05 July 2010

Luton - The Next Best Bet ?

The new coalition government has stated that it is not going to permit the building of a third runway at Heathrow airport nor second runways at Gatwick and Stansted airports.This is despite the fact that as long ago as 2003 it was recognised in the report "The Future of Air Transport " (16-12-03) that "two new runways will be needed in the South East over the next three decades." The government, however, is offering us none, or is it?

A brief comment should be made on why the announcement was made and in the terms used. The 2010 election was the one to be won at all costs by the Conservative Party. They had been out of power for 13 years and were desperate to regain it. The decision had already been made to cancel the third runway at Heathrow just because Labour supported it and it was a vote winner. The LibDem. attitude only reinforced the argument and so the coalition did not think twice about it - at least for the next 5 years(!!). Gatwick and Stansted were added to the list to satisfy the LibDems. though the decision certainly benefited the Tories since the two airports are in highly affluent True Blue country. Cost was not a reason at all because the runways would be privately financed. Noise and exhaust pollution were pushed as reasons but those are smoke screens. Reality would be different with stricter regulation and newer engine efficient aircraft being imposed as the only operable vehicles. The nimbys have won the day without even starting the battle - for a comparison the reactions started over HSR2 have been in True Blue Chiltern country. Thus go back to basics and fight one battle at a time.

What should be noted is what was left out of the statement. Luton airport is without doubt a London airport but it lies in the only Labour strongholds in the region. Thus this is the door left ajar for future use. It is also a potential vote provider, since (to quote the report again),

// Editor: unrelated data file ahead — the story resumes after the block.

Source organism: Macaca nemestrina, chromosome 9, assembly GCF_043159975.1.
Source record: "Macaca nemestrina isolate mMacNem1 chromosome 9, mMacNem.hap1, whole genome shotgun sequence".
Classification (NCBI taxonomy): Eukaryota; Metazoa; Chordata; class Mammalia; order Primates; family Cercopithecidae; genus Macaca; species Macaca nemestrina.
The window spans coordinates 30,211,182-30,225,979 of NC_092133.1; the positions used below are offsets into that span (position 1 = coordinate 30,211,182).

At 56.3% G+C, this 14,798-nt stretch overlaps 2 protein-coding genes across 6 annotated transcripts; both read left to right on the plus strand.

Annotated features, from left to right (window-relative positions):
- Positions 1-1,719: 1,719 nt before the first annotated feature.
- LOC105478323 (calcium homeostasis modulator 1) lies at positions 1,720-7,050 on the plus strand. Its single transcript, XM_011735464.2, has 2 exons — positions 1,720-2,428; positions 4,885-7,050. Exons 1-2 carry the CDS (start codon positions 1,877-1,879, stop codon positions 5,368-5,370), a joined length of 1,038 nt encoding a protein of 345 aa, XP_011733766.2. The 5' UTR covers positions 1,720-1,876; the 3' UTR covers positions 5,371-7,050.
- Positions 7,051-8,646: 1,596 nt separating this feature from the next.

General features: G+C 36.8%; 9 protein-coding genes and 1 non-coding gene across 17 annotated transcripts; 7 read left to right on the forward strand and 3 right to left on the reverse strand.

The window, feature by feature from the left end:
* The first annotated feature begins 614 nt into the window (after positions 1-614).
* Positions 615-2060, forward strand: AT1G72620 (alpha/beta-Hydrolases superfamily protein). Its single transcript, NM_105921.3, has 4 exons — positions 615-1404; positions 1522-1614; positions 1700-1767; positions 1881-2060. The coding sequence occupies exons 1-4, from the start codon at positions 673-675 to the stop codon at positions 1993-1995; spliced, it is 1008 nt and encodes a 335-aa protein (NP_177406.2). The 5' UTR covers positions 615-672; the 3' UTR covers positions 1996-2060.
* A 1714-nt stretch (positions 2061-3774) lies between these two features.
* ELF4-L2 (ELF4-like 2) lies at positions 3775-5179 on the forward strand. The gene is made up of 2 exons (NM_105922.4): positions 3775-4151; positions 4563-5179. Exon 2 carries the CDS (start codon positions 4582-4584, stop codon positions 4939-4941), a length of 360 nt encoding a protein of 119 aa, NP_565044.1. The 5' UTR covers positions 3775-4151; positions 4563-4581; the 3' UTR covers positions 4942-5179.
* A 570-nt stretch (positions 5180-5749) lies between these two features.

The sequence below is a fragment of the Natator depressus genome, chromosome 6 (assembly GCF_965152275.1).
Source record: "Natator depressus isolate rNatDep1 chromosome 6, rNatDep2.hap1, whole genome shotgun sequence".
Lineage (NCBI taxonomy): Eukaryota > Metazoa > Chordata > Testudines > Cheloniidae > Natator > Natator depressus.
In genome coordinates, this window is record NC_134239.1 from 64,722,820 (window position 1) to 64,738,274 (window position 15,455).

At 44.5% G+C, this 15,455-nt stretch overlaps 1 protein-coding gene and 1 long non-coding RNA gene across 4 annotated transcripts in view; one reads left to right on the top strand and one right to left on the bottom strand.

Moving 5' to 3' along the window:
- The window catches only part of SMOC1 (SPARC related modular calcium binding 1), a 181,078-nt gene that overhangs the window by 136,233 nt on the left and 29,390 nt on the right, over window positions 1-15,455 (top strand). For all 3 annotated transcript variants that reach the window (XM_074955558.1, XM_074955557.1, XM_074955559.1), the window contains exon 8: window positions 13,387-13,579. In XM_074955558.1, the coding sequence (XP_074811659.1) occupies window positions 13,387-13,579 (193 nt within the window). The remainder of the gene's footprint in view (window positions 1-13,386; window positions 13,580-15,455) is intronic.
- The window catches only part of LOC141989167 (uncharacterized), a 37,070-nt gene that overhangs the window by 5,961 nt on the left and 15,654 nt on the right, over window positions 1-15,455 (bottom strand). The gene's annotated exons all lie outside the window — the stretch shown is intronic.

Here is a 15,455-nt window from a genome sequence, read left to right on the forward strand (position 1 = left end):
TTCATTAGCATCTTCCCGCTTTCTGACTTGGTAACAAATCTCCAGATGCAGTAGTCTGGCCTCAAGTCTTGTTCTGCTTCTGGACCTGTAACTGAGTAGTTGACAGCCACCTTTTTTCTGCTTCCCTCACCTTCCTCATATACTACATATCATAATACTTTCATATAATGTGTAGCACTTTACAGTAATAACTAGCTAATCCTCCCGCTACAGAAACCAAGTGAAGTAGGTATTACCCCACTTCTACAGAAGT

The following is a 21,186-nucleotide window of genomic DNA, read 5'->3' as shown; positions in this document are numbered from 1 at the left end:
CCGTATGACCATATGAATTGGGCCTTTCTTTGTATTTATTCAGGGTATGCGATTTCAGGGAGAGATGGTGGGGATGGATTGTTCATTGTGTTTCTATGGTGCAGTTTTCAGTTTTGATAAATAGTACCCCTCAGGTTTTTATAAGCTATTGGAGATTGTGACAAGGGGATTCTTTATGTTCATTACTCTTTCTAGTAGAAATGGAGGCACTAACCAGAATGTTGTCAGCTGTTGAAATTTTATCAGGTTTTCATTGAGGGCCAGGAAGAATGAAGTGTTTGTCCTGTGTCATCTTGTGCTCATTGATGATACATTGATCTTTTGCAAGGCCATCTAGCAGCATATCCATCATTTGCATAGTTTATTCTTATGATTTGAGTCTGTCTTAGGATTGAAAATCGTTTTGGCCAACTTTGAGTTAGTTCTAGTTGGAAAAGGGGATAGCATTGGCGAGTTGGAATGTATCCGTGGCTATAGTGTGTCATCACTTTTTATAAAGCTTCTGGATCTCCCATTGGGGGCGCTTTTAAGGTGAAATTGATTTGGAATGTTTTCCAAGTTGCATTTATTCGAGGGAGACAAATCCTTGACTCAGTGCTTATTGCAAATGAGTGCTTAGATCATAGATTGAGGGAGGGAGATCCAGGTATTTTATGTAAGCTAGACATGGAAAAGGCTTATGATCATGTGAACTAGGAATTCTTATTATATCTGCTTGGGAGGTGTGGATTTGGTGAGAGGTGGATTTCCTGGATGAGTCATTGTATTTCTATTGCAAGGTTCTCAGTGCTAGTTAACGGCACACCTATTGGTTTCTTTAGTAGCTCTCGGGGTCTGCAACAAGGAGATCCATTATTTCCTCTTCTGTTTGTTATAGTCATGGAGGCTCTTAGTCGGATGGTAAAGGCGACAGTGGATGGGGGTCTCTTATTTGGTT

"Luton/Dunstable is identified in Regional Planning Guidance as a Priority Area for Economic Regeneration and, along with Bedford, is designated as a Growth Area in the Communities Plan. The continued expansion of Luton Airport has the potential to play a key role in delivering employment-led growth in this area."  What better for the government than to show it is creating employment. Thus we come to the conclusion that Luton airport is going to be the solution of the runway needs for South East England.

However, political considerations are not the only factors. Even though  the report indicates that Luton was the last and least likely option for expansion, in the new circumstances other reasons come into play which make Luton much more attractive as an airport for expansion than any of the others.

1)- As we have already indicated Luton is an area ripe for development, especially since the decline of the auto industry. 
2)-There is an already electrified line from Bedford through Luton Parkway into central London and south to Brighton offering excellent connections both north and south of the Thames for a large number of potential clients.
3)-First Captial Connect trains run from Bedford through Luton to St.Pancras(for the services to Paris and Brussels) and south to Gatwick airport and Brighton.